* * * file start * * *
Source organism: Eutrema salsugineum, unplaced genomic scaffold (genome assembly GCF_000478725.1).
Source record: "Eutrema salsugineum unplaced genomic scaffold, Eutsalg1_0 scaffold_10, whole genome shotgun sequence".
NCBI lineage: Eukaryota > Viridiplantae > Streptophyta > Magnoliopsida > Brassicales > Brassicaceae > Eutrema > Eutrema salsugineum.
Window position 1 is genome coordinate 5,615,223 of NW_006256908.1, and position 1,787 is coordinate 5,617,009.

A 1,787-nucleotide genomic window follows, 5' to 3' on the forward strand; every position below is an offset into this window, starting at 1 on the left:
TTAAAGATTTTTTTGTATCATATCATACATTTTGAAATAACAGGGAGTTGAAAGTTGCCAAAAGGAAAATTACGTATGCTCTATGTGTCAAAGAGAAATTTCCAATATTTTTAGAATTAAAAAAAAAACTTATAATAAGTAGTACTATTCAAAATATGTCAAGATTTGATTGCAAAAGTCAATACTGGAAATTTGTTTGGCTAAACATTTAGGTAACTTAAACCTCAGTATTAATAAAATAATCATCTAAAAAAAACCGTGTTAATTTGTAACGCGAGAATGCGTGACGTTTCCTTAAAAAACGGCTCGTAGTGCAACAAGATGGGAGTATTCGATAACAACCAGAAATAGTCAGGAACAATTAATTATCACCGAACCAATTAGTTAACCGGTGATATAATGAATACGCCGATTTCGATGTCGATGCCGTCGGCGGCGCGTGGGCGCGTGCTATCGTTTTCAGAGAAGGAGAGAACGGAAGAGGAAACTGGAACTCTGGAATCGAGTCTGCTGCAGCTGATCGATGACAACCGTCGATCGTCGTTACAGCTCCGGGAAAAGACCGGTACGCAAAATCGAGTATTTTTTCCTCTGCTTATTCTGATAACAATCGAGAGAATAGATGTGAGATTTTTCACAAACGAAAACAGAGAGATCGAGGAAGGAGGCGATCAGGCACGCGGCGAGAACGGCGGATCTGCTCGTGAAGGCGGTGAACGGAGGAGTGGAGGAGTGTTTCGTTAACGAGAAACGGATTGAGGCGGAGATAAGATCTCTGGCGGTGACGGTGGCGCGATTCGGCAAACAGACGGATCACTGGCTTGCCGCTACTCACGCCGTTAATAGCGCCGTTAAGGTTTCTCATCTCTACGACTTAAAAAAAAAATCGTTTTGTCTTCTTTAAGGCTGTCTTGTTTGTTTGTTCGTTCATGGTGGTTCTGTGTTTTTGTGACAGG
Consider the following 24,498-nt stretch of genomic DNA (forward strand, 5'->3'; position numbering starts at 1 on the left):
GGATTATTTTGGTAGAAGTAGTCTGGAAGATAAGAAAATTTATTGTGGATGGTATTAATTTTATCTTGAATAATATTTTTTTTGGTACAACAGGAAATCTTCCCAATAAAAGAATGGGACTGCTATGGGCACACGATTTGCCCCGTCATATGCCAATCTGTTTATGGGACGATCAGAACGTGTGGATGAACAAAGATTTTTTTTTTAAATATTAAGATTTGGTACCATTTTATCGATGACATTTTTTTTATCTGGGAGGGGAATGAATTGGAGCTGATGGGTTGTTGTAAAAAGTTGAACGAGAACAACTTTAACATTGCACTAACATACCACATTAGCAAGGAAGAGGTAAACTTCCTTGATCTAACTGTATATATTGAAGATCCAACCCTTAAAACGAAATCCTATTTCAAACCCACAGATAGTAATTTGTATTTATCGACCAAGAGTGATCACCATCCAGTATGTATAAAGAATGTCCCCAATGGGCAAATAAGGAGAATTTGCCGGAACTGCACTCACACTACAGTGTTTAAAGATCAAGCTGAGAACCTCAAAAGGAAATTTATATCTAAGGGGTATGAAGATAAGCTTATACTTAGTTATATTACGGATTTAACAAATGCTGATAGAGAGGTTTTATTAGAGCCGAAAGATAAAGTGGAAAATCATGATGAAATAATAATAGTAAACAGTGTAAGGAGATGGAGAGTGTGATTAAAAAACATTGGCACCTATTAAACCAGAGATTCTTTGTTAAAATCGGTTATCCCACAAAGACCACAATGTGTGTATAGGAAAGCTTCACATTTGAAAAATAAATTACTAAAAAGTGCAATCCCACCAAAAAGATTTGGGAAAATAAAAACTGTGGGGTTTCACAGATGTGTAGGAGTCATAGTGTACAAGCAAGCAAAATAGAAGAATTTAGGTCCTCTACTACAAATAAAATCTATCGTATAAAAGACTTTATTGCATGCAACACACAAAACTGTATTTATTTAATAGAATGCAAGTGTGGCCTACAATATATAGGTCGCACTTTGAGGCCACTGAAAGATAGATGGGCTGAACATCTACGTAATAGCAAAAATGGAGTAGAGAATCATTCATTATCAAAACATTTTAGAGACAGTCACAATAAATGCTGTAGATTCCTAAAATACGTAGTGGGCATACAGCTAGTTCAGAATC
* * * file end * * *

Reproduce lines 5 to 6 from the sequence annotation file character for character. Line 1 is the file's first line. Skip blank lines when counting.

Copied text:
A 1,787-nucleotide genomic window follows, 5' to 3' on the forward strand; every position below is an offset into this window, starting at 1 on the left:
TTAAAGATTTTTTTGTATCATATCATACATTTTGAAATAACAGGGAGTTGAAAGTTGCCAAAAGGAAAATTACGTATGCTCTATGTGTCAAAGAGAAATTTCCAATATTTTTAGAATTAAAAAAAAAACTTATAATAAGTAGTACTATTCAAAATATGTCAAGATTTGATTGCAAAAGTCAATACTGGAAATTTGTTTGGCTAAACATTTAGGTAACTTAAACCTCAGTATTAATAAAATAATCATCTAAAAAAAACCGTGTTAATTTGTAACGCGAGAATGCGTGACGTTTCCTTAAAAAACGGCTCGTAGTGCAACAAGATGGGAGTATTCGATAACAACCAGAAATAGTCAGGAACAATTAATTATCACCGAACCAATTAGTTAACCGGTGATATAATGAATACGCCGATTTCGATGTCGATGCCGTCGGCGGCGCGTGGGCGCGTGCTATCGTTTTCAGAGAAGGAGAGAACGGAAGAGGAAACTGGAACTCTGGAATCGAGTCTGCTGCAGCTGATCGATGACAACCGTCGATCGTCGTTACAGCTCCGGGAAAAGACCGGTACGCAAAATCGAGTATTTTTTCCTCTGCTTATTCTGATAACAATCGAGAGAATAGATGTGAGATTTTTCACAAACGAAAACAGAGAGATCGAGGAAGGAGGCGATCAGGCACGCGGCGAGAACGGCGGATCTGCTCGTGAAGGCGGTGAACGGAGGAGTGGAGGAGTGTTTCGTTAACGAGAAACGGATTGAGGCGGAGATAAGATCTCTGGCGGTGACGGTGGCGCGATTCGGCAAACAGACGGATCACTGGCTTGCCGCTACTCACGCCGTTAATAGCGCCGTTAAGGTTTCTCATCTCTACGACTTAAAAAAAAAATCGTTTTGTCTTCTTTAAGGCTGTCTTGTTTGTTTGTTCGTTCATGGTGGTTCTGTGTTTTTGTGACAGG